This past weekend, the U.S. Rallycross Series sanctioned by Rally America completed the second of four planned events for 2012. Round 1 saw David Sterckx, Eric Vlasic and Josh Wimpey take class wins in AWD, 2WD-Super and 2WD-Limited respectively, kicking off the 2012 season in southern New Jersey on May 18.
Not to be confused with the GRC series, the U.S. Rallycross Championship is a grassroots level series that is evolving event by event as a brand new motorsport in the US. Taking a peak at the Global RallyCross Championship, we see that their program has been evolving as well with each event and for the time being is focused on having only one SuperCar class for highly funded teams. With less stress and money on the line, the Rally America version has become a playground of sorts for all levels of drivers looking to experience Rallycross to test their driving acumen and the level of car prep it takes to win.
Rally America has the solid support of their chosen venue, the New Jersey Motorsports Park in Milville, New Jersey. They have been happy to help get the sport off the ground since 2010 and have welcomed everyone back again for 2012 with four full rounds of racing.
Here is a quick summary of the U.S. Rallycross series rules. The best lap time between both qualifying laps determines the drivers grouping and order for Heat 1. Winners receive points based on finishing place. First gets one point, second earns two points, etc. The lowest accumulated points earns the better position to start Heat 2 with the same point system moving into Heat 3. Points are summed up using your best two out of three races, which decides the grouping order for the Main events.
With a huge drag race start leading into the first corner, your ability to pick the best lane from the start is paramount in your bid to win. The next important decision that must be made behind the wheel is when to take the Joker lap. Depending on how the course is setup, the Joker lap can either add 2-3 seconds on to your time, or help reduce lap time by the same amount. This is a key feature that helps Rallycross racing stay exciting by changing up the running order each lap.
Round 2 on July 21, used much of the same course we saw during Round 1 having the drivers use part of NJMP’s Lightning course combining various sections that lead drivers off the track onto grassy side cuts before reentering the track. The longer Joker lap features a small jump that lands into a natural whoop section as the cars rejoin the normal track. The field of cars was close to 25 deep, split into three classes.
With only six participants, the AWD class showed your typical mix of Subaru’s and EVO’s. David Sterckx put on a good show in his Subaru chasing Art Gruszka’s EVO around during the final AWD race. Art’s EVO made light work of David’s Subaru in the straight pushing out more than 600 ft-lb of torque using a sequential shift gearbox. However, David’s combination of road racing experience and a highly tuned rally car suspension, allowed him to make up a lot of time in the corners. David eventually got along side Art as he turned left and clipped the nose of the Subaru spinning out and allowing Sterckx to pass into the lead. Art made a quick recovery passing Sebastian Kokoszka and Ryan Wilcox, putting him back into second place. During a post race evaluation, David was given a black flag for his part in spinning Art’s EVO and ended up in fourth place. As of today, it sounds like an appeal for review has been made with a possible reconsideration when the video evidence is made available.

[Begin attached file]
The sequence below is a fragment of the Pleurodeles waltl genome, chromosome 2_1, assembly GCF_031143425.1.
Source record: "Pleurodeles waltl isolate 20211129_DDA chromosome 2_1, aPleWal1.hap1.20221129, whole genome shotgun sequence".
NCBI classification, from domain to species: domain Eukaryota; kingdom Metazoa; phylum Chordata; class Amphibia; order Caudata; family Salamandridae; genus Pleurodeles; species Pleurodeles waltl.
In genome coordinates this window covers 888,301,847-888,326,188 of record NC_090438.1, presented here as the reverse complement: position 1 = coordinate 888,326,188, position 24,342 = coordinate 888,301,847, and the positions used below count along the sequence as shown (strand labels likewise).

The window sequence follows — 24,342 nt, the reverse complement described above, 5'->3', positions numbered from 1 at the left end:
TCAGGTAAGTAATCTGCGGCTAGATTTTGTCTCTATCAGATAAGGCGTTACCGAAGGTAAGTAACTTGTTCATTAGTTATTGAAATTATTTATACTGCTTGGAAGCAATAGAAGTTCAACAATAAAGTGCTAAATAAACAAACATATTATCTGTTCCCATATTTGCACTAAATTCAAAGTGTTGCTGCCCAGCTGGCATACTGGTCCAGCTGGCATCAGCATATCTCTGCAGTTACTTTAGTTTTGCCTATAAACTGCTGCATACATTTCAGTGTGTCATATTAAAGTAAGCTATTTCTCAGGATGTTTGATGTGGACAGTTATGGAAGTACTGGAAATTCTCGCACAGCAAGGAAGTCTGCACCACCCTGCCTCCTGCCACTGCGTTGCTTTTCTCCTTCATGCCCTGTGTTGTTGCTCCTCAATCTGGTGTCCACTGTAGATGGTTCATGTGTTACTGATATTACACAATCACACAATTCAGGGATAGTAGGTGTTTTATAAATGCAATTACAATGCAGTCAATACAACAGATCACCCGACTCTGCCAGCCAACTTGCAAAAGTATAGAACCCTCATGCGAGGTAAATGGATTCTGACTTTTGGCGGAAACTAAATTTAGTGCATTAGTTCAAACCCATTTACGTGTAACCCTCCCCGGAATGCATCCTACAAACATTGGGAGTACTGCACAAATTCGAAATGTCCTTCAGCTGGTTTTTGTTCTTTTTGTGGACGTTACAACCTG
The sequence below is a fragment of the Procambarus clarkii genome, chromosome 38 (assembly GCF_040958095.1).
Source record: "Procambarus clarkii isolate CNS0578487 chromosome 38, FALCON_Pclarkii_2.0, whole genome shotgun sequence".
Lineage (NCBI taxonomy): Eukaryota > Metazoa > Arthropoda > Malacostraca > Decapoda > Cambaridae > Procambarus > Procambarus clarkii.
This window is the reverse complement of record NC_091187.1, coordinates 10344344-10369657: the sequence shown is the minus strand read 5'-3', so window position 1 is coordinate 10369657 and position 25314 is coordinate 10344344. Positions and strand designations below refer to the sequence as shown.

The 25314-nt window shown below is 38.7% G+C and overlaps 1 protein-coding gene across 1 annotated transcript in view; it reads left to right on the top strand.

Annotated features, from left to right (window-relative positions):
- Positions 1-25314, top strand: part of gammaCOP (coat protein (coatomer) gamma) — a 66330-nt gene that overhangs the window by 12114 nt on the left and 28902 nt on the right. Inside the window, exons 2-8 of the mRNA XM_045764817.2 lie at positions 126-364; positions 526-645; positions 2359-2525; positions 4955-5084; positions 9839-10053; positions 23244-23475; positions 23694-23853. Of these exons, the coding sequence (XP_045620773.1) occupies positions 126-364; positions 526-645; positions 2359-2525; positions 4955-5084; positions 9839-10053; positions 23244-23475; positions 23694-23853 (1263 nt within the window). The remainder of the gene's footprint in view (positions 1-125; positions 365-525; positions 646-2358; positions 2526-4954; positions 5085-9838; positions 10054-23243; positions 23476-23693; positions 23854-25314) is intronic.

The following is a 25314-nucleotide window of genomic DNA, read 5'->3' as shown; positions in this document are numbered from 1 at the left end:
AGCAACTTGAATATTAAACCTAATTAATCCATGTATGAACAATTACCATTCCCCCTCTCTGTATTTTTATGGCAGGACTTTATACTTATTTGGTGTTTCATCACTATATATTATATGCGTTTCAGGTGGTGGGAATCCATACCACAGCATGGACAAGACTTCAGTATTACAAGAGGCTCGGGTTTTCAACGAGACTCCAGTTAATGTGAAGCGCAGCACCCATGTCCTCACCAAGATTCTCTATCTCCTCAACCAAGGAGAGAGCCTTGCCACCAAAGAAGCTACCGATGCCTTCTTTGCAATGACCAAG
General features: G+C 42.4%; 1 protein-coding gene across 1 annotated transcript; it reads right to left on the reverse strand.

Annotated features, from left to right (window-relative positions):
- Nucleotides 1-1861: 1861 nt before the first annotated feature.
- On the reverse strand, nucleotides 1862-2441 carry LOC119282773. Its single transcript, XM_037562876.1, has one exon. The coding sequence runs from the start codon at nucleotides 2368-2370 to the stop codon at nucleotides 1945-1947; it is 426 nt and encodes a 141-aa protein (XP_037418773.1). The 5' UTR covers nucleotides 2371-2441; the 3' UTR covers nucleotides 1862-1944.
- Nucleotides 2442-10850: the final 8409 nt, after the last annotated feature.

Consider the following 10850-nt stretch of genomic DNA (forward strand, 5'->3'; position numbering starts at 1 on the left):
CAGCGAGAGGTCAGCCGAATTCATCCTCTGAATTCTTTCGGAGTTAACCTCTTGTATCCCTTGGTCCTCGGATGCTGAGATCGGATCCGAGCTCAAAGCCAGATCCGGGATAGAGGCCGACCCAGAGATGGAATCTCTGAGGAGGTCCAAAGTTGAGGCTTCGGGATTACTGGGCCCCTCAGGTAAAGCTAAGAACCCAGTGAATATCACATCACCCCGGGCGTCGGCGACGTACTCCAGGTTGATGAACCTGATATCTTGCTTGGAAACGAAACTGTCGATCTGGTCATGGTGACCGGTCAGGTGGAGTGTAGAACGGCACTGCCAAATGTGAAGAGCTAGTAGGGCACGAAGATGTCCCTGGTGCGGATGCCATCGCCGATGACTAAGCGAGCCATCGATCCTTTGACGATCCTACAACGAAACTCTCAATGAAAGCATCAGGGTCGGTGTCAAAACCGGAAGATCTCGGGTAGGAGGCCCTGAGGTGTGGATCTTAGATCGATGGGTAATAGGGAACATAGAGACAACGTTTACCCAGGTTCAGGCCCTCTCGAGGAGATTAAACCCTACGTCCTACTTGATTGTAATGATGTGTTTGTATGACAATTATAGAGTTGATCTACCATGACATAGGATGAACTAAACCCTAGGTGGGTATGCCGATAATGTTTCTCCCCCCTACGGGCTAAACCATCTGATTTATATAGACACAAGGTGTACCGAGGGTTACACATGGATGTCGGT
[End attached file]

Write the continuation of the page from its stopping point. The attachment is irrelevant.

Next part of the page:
Colin Wooding’s 2WD-Limited BMW shocked the fans as it ripped out a lead off the start even though his car looked like it belonged in a separate “lemons” race. With the 2WD-Limited race underway and Colin in the lead, Rafal Wroblewski and Rich Bodmer followed closely behind duking it out for second and third. Local Milville resident Duane Lewis recovered from an early rollover to compete in the final battling out the remaining places with Ray Morales, a NJ State Trooper and John Concha, both new to Rallycross.
The 2WD-Super class held a few surprises for those familiar with the super quick Swedish 911 of Mikael Eriksson. It was nearly a foregone conclusion that Mikael, visiting from Sweden to compete in the series with a ton of European Rallycross experience under his belt, would take the win. Predictably, Mikael won the drag race start with Peter Farrell close behind in his beautiful RX-7. Dillon Van Way followed behind Farrell alongside Kyle Gagliardi in his supercharged Ford Mustang. Dillon was flying in his Ford Fiesta making up ground hand-over-fist on Peter and Kyle. He passed them on the first lap but then came the crucial decision of when to take his Joker lap. Keeping his head down, Dillon put in several fast laps reeling in Mikael before jetting off to get the Joker done. This proved to be a smart maneuver on Dillon’s part. Mikael took his Joker lap as his last and ended up coming out four car lengths behind the Fiesta giving Dillon his first Rallycross win.
Even at the humble level at which this series currently exists, we saw several great bouts of intense and exciting racing. Although some fans may not agree, these races make me want to restate that a massive jump or other severe obstacles are not necessary to make Rallycross cool in the US. The format works well and leaves us excited for the upcoming races to complete the U.S. Rallycross Championship Series.
Checkout this round up video from Round 1, and be sure to come back for the Round 2 video coming soon.
Words by Matthew Johnson
Photos by LHimages
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